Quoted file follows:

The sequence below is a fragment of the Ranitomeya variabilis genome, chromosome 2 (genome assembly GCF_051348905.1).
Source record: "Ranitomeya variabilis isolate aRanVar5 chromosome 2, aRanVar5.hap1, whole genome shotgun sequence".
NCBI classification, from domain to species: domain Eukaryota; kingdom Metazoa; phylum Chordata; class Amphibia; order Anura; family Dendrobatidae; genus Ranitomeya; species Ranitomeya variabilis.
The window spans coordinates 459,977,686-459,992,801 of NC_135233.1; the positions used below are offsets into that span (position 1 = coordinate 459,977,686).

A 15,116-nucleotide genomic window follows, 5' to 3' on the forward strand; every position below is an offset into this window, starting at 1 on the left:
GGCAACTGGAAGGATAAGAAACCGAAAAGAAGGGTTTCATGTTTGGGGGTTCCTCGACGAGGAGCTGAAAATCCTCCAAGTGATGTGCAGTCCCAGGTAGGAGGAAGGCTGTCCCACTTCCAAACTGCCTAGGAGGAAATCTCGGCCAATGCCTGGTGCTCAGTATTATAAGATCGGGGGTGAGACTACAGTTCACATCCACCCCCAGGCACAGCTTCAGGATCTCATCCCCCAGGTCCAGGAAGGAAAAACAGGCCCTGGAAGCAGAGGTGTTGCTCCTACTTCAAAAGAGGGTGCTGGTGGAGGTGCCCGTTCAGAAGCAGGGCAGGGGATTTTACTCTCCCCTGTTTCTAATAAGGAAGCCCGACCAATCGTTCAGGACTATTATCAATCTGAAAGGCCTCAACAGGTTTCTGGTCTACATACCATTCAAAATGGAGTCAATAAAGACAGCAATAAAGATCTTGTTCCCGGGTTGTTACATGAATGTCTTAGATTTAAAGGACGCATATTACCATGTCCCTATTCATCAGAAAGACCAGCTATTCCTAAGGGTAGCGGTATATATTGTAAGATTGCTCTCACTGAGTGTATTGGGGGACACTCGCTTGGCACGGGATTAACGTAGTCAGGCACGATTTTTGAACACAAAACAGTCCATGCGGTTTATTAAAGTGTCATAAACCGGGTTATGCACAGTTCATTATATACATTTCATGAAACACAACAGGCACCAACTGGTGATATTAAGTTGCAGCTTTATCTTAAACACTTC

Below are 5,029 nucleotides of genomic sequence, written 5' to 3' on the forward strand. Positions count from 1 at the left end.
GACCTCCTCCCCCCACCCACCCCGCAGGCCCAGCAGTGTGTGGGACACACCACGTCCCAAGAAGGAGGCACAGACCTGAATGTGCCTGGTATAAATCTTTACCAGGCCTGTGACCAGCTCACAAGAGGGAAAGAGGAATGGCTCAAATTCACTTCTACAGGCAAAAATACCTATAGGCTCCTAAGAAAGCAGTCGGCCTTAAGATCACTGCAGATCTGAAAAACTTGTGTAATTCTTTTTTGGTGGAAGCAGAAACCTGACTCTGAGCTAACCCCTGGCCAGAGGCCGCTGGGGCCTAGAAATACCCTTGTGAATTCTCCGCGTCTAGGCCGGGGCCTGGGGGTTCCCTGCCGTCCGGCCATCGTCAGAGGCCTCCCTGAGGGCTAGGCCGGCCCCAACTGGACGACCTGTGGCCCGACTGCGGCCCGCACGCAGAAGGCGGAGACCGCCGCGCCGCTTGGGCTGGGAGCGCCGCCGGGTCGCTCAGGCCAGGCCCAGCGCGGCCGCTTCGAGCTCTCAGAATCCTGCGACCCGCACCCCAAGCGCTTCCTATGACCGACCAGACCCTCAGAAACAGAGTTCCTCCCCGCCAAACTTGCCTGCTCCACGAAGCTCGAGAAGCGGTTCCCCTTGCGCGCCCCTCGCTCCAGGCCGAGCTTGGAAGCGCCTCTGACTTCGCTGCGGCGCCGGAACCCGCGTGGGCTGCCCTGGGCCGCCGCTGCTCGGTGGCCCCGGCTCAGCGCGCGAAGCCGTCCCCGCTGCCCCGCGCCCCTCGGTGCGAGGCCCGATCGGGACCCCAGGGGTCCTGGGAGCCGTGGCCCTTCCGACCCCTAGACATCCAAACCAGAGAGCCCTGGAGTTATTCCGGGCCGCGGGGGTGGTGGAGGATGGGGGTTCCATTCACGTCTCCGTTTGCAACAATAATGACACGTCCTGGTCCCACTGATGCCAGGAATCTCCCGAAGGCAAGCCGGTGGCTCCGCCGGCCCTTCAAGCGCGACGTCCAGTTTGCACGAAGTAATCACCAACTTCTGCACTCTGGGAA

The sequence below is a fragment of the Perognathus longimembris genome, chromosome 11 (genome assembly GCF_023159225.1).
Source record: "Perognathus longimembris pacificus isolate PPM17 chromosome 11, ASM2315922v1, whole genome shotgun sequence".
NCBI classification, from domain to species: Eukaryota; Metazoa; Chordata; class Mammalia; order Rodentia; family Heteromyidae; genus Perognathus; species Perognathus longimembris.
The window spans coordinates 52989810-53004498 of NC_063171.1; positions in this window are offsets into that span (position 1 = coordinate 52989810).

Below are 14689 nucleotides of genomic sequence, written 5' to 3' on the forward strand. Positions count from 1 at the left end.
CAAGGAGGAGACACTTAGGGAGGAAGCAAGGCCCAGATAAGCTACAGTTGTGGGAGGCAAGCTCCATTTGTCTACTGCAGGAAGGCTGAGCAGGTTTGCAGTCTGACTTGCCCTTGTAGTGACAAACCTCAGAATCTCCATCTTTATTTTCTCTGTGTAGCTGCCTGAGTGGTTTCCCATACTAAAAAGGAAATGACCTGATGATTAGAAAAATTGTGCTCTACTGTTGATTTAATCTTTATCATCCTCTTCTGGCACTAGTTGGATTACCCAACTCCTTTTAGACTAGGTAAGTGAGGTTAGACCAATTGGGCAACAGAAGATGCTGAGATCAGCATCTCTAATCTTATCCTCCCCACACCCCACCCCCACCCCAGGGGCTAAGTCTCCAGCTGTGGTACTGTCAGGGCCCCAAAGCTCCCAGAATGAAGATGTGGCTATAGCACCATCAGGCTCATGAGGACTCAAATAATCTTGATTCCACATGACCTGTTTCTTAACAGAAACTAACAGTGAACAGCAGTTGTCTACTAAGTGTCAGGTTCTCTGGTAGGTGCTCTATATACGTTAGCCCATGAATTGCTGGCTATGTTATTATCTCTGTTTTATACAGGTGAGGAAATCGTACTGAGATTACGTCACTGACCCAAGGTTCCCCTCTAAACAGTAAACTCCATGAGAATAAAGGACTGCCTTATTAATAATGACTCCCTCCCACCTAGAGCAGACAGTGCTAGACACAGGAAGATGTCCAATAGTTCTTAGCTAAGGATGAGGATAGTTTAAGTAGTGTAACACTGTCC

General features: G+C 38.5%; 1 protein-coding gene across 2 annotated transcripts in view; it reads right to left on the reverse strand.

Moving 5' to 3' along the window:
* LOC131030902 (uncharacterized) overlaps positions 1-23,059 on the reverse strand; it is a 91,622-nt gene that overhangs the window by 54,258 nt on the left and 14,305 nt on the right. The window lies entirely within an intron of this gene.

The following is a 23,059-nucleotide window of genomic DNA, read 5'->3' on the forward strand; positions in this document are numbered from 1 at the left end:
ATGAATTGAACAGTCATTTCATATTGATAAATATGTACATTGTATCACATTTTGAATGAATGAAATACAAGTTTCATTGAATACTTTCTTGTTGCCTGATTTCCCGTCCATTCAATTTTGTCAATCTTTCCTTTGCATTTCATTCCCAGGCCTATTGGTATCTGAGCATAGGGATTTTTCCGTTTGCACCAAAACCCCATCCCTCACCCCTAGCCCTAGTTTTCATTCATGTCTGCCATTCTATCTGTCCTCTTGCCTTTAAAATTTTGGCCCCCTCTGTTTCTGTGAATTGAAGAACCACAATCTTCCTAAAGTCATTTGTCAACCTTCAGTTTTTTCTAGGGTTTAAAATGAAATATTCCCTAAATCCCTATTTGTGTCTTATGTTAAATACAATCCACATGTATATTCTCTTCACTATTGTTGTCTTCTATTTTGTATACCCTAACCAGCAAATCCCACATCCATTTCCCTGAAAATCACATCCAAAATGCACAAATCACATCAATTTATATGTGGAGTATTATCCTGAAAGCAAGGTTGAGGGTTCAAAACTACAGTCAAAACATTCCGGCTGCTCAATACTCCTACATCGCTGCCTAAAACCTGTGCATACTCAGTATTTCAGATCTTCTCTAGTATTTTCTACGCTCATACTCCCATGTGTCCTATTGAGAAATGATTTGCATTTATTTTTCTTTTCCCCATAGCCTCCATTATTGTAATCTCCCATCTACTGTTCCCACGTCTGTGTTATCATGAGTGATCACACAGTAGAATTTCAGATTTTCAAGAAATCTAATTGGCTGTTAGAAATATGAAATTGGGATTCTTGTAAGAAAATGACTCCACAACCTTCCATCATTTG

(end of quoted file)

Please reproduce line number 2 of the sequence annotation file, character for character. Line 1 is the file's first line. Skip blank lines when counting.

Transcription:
Source record: "Ranitomeya variabilis isolate aRanVar5 chromosome 2, aRanVar5.hap1, whole genome shotgun sequence".